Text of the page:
Source: Deep Learning on Medium
Image captioning is an exciting application of deep learning that leverages the power of both computer vision and natural language processing. While it is really easy for a human to understand what is happening in the image, for machines it is quite complex and has been a major challenge for long until the inception of deep learning models like CNN and LSTM.
Image captioning has wide range of applications. The leaders of AI have built successful products by use of it. Microsoft’s ‘Caption-Bot’ is an excellent example of this. Also facebook has added this feature few years back. Image captioning can be an excellent model for image sentiment analysis as well. We can literally write story about what is happening inside an image.
The crux of image captioning lies in generating features from the images and somehow using the same as an input that can generate stories for us. So what can be a better model for this than an LSTM. So such a hybrid generative model that uses the advantages of both CNN and LSTM would be able to fulfill our task.
Before jumping into the problem let us have a look at the dataset that is supposed to be used for this task. We would use flickr-8k dataset that contains caption for each of the image. An image would have multiple captions so that much of the variance of it could be described. Also the dataset doesn’t have any famous person or place so that the description of the image can be learnt based on the objects of the image only which would be great for generalizing for any image in the real world.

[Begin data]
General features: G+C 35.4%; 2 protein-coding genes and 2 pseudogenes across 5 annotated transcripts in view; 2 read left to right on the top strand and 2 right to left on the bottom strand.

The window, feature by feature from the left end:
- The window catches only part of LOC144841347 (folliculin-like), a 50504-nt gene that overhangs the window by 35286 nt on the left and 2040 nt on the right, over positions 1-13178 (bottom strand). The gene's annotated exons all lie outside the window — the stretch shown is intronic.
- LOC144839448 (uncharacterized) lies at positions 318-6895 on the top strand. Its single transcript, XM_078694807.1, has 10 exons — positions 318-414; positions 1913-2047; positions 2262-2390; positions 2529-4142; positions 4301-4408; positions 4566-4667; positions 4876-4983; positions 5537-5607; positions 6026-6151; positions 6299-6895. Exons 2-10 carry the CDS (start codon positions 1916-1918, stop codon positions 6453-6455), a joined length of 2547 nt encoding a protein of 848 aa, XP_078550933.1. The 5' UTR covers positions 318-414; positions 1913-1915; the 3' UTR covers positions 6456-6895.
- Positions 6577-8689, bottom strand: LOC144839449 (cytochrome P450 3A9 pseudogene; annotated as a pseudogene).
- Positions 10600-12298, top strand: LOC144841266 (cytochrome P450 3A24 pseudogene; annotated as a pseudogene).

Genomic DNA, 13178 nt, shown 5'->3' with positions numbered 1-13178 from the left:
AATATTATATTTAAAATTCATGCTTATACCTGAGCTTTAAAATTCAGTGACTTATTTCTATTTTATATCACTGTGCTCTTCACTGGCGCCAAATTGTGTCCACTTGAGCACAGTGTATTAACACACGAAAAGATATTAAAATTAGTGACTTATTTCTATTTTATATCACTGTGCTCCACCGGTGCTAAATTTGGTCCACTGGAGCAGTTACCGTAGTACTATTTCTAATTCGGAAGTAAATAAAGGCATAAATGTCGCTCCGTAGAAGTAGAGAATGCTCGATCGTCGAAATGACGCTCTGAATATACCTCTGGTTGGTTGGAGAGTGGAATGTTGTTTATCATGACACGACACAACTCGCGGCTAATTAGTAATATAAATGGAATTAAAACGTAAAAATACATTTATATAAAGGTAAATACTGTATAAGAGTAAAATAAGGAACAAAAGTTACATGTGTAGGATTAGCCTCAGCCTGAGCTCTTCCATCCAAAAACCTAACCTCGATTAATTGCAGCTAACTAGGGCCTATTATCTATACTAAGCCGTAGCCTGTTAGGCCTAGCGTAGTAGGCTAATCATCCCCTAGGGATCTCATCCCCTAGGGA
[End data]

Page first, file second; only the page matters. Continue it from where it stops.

As a conceptual approach our model shall be inspired by the classic encoder-decoder model that is used for machine translation. However with a difference that the encoder part would be CNN unlike a variant of RNN. Here we shall use a pre-trained model like VGG-16 or Resnet-50 to get the features from images instead of training our own model. As these models have been trained to capture complex features and are trained on the mighty imagenet dataset. Also it would be cumbersome for us to create a model from scratch and gather similar features. We would only take the output of the penultimate layer of the model as we are only interested in getting features but not in classification.
After getting features from the pre-trained model we would use it as input to the decoder part which would have LSTMs to generate words. Now in the dataset we already have captions for each of the images. Our aim would be to maximize the probability of getting a certain word as in the dataset given that we have already provided the image features and the word that was generated in the previous time-step as input. It would be clear with the help of the following image.
As we can see in the above image there are many Giraffes standing in the image and we have a certain caption for the corresponding image as the ground truth. And we are supposed to tune the parameters such that at time step-1 the probability of getting ‘Giraffes’ as the output is maximized. Mathematically we can say that given the output from the image and word from the previous timestep we have to maximize the probability of a certain word or P(St|I,S1,S2,S3,S4…..St-1) is maximum where I is the image vector learnt by the vgg-16 and S1,S2,S3……St-1 are the words we get as output by the LSTM at the time-step 1,2,3…….t-1 respectively.
Here the <start> and <end> token is there to help the LSTM understand where the caption starts and ends respectively. Also before feeding the ground truth of each word as input to the next time-step of the LSTM we try to formulate the embedding of the same using embedding layer of LSTM where proper embedding of each word is learnt as part of the model training. Also each word is converted into a one-hot-encoded representation where each word’s dimension is equal to the size of the vocabulary.
Now that a theoretical approach to image caption generation is clear we shall see how to apply it in real world and whether it would be able to generate caption for any image which is not there in the dataset in the next post.